One Shining Moment
Scouts have had massive jamboree gatherings before. But thanks to the magic of technology, this summer will bring the largest family reunion in Scouting’s history.
At 8 p.m. EDT on July 31, “A Shining Light Across America” will broadcast across the country from the 2010 National Scout Jamboree at Fort A.P. Hill, Va. The BSA’s entire family—Scouts, adult volunteer leaders, alumni, families, and communities—has a chance to take part in this unforgettable experience.
Scouting plans to make the exciting program, including top entertainment acts, stunning visual effects and music, and appearances by well-known former Scouts, accessible nationwide via Webcast. Select councils, districts, and units will receive the broadcast by one-way satellite transmission, while others will take part by two-way satellite transmission—allowing them to broadcast their own Shining Light activities back to the jamboree site.
As part of this event, local councils, districts, and units will gather in venues large and small to host their own local activities leading up to the Shining Light broadcast. For ideas about creating your own memorable activities, visit scouting.org/100years and access the Shining Light Toolkit on YourSource.
Planning is also well under way for Shining Light activities in New York City, according to Bill Kelly, a development officer with the Greater New York Council.
On July 31, Kelly says, jumbo video screens in Times Square will air the broadcast, and visitors can camp at two local facilities accessible by public transportation from Manhattan.
A Brush With History
Over the 100-year history of the BSA, the organization has had only two official artists: the immortal Norman Rockwell, whose iconic paintings from 1913 to 1976 became the public face of Scouting for millions, and former Boys’ Life art director Joseph Csatari, Rockwell’s colleague and friend for more than a decade who took up the torch.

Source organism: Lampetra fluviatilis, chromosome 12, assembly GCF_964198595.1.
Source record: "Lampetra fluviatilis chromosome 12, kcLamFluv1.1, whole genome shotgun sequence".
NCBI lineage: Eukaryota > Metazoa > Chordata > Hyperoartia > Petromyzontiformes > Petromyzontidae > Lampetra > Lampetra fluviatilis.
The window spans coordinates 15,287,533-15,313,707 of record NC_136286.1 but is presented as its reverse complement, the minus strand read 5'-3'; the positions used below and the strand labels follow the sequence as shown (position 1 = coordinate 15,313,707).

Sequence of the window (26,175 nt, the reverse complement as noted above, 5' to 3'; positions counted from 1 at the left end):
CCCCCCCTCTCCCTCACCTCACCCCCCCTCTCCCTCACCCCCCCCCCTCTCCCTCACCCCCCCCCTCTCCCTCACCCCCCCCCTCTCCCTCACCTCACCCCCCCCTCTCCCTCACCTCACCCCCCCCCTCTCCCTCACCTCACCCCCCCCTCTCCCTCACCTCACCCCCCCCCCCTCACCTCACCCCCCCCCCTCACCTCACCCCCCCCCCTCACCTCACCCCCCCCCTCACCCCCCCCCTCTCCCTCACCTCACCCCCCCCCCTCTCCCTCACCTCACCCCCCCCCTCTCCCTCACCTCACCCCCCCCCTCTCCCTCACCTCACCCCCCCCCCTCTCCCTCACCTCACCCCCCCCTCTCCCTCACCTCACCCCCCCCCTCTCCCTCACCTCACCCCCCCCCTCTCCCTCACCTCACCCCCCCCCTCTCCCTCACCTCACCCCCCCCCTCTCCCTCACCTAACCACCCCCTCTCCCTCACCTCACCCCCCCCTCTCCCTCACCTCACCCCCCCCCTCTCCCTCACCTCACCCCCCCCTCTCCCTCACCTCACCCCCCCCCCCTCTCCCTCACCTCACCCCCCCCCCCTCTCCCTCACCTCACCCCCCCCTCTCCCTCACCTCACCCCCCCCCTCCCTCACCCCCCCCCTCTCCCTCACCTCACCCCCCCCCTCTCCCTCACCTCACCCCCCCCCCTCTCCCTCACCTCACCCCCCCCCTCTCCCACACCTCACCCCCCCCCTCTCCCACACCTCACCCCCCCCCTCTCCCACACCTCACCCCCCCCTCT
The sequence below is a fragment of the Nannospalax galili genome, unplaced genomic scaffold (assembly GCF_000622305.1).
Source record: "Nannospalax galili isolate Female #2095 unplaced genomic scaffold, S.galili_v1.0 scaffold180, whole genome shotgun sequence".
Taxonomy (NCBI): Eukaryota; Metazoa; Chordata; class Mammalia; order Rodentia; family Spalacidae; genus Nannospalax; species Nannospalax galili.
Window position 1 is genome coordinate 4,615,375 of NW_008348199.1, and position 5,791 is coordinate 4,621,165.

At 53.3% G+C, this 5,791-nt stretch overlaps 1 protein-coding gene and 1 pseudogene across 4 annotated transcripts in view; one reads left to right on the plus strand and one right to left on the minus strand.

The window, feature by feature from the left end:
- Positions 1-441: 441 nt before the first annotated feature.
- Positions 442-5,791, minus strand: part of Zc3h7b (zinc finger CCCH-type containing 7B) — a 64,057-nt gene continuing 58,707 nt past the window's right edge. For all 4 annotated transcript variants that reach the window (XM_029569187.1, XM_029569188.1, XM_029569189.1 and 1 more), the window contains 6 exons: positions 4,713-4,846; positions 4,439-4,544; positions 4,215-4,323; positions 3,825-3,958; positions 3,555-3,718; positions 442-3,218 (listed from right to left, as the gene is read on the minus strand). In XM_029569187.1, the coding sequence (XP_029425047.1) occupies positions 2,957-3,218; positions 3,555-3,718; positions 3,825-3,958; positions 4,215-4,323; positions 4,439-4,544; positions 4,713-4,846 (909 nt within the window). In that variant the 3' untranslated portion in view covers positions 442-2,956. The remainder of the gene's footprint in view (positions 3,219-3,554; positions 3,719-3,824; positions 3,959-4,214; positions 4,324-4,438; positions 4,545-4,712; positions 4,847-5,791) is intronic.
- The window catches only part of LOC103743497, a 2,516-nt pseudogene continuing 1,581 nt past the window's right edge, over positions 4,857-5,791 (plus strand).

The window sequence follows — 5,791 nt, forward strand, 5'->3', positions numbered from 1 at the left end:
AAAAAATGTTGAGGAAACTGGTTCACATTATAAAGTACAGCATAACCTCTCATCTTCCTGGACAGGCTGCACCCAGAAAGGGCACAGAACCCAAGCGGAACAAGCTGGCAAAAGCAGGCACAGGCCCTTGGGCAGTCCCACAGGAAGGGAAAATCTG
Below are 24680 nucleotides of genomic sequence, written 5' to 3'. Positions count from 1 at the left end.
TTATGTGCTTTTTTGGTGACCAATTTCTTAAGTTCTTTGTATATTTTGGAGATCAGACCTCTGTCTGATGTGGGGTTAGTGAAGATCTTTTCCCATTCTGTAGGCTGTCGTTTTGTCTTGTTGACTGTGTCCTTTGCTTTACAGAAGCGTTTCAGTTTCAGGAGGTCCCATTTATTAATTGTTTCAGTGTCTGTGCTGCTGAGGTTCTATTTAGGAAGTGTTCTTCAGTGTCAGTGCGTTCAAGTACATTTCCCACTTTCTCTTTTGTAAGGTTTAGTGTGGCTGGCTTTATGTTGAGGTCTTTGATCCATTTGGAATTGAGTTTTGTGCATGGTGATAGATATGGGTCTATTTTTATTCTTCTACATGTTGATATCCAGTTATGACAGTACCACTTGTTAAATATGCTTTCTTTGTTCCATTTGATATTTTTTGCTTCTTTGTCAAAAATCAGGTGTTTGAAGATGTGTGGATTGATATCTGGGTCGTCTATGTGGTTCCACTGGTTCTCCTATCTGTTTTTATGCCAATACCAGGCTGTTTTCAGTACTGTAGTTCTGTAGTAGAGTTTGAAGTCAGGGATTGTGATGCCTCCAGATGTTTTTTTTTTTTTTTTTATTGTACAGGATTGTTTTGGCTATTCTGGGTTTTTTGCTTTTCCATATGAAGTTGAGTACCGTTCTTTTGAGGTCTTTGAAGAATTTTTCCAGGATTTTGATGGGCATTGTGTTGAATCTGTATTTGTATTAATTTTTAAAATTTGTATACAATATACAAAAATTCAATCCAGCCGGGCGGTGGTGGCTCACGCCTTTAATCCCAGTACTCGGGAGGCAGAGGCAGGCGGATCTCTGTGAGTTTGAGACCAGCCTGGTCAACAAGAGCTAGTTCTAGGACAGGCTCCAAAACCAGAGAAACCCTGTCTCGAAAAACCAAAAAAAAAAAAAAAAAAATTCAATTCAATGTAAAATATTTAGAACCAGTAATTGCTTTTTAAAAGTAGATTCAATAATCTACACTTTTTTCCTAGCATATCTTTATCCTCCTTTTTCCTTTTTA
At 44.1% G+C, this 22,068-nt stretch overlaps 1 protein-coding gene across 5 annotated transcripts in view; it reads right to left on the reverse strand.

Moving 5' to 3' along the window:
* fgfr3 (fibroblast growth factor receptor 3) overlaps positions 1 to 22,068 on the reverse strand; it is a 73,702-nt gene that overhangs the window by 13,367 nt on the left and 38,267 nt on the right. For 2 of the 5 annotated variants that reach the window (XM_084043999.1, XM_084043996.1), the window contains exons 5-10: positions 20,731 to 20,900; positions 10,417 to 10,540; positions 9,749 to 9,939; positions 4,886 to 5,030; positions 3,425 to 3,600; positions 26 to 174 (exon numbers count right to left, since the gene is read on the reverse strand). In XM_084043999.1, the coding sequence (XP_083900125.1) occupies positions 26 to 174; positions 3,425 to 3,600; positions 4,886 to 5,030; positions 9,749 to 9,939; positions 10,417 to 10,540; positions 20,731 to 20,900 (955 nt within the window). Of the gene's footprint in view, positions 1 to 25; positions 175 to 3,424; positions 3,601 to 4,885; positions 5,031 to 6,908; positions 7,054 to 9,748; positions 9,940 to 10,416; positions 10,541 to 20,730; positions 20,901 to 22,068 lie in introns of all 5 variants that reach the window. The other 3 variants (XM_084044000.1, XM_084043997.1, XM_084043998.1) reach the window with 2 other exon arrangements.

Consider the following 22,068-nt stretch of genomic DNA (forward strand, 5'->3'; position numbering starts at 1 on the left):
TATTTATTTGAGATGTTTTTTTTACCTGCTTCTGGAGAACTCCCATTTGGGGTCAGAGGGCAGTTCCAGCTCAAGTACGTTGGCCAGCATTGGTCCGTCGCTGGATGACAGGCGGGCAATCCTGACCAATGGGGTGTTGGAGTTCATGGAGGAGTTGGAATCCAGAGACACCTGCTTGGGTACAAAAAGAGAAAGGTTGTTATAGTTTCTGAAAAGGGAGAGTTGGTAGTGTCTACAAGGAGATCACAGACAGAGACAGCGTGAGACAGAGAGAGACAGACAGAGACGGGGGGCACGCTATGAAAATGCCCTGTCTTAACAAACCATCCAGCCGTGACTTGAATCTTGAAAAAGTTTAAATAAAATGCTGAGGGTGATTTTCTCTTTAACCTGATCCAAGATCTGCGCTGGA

Now, Csatari has captured the essence of the 100th Anniversary in a beautiful painting that will preserve the special memories of this year. Get the 11-by-14-inch poster for $5.99 or a handsome framed print for $99.99. Find information on ordering both by searching for “1910-2010 Csatari” at scoutstuff.org.
Reflecting from his studio in South River, N.J., on the history he and Rockwell made so vivid, the 80-year-old Csatari notes that the values and traditions of Scouting remain as strong today as ever. “American values, family values, and Scouting values are synonymous,” he says.
If you’re wondering just how many more goodies and gadgets the geniuses at Victorinox can add to the Swiss Army Knife, the answer seems to be: plenty.
The newest add-ons bring the venerable multipurpose blade into the digital age. In addition to the usual features such as scissors, file, corkscrew, saw, and opener, check out the cutting-edge capabilities of these two models:
Prices range from $100-$300. For more information, go to victorinox.com.
You've Got NAYLE
It’s time to sign up for this summer’s National Advanced Youth Leadership Experience (NAYLE) sessions. NAYLE, a high-adventure Philmont experience, enhances the leadership skills taught to Boy Scouts at the unit and council level. And now, for the first time, Venturers are eligible to attend.
“The kids have a fantastic time out there, and it really impacts their whole view of life and leadership skills,” says Mary Stevens, committee chair for Troop 84 in San Rafael, Calif.
NAYLE campers live in a patrol setting at Rocky Mountain Scout Camp, where they use leadership skills to resolve exciting and challenging backcountry situations. This wilderness encounter motivates participants to follow a life of helping others succeed based on the values expressed in the Scout Oath and Scout Law. NAYLE equips youth to become better troop and crew leaders, National Youth Leadership Training staff members, and/or superior camp staff.
For information about dates, costs, and eligibility requirements, go to nayle.org/faq.html
Get Your Motor Running
With Scouting virtually everywhere during this centennial year, you’ll also have an opportunity to see it on the racetracks of America thanks to the launch of a marketing program called BSA Motorsports.
This spring and summer, check out the No. 19 IndyCar roaring to victory (we hope!), in the Izod IndyCar series all around the world, including the world-famed Indianapolis 500 on May 30.
The Scout car is driven and maintained by Dale Coyne Racing based in Plainfield, Ill., the team that has developed drivers such as Paul Tracy and Roberto Moreno.
“Racing is a modern-day way to connect with youths and to further Scouting’s dedication to expanding tomorrow’s leaders through education, math, science, and engineering,” says Chief Scout Executive Robert Mazzuca.
Coyne, a former Scout with the Rainbow Council in Joliet, Ill., believes the Scout car will reap large payoffs that go beyond winning and losing as Scouts learn and apply the disciplines of science and technology using the excitement of racing.